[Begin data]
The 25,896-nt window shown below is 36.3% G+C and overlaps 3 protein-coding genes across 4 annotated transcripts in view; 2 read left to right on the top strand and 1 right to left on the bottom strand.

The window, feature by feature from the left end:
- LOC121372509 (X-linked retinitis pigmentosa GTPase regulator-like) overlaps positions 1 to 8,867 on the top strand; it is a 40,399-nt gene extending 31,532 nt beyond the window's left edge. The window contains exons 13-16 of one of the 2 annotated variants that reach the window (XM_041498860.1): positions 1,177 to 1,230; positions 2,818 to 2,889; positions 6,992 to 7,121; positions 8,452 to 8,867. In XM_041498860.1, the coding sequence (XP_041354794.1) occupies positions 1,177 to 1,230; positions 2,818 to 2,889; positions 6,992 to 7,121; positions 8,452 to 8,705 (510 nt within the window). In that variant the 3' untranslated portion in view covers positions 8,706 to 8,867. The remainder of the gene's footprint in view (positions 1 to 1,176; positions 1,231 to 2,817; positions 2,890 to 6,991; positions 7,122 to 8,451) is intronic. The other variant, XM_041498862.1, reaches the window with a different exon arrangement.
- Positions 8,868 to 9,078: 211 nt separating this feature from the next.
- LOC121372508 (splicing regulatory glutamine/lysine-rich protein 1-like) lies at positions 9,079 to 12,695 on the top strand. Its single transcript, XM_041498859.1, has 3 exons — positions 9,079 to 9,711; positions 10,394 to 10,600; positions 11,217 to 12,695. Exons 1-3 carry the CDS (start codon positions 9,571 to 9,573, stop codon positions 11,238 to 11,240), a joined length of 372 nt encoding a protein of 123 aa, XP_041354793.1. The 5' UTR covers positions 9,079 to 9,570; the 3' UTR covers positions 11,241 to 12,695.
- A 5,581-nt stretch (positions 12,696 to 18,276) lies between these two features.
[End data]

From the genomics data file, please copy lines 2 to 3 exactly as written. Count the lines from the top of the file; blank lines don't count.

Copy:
The window, feature by feature from the left end:
- LOC121372509 (X-linked retinitis pigmentosa GTPase regulator-like) overlaps positions 1 to 8,867 on the top strand; it is a 40,399-nt gene extending 31,532 nt beyond the window's left edge. The window contains exons 13-16 of one of the 2 annotated variants that reach the window (XM_041498860.1): positions 1,177 to 1,230; positions 2,818 to 2,889; positions 6,992 to 7,121; positions 8,452 to 8,867. In XM_041498860.1, the coding sequence (XP_041354794.1) occupies positions 1,177 to 1,230; positions 2,818 to 2,889; positions 6,992 to 7,121; positions 8,452 to 8,705 (510 nt within the window). In that variant the 3' untranslated portion in view covers positions 8,706 to 8,867. The remainder of the gene's footprint in view (positions 1 to 1,176; positions 1,231 to 2,817; positions 2,890 to 6,991; positions 7,122 to 8,451) is intronic. The other variant, XM_041498862.1, reaches the window with a different exon arrangement.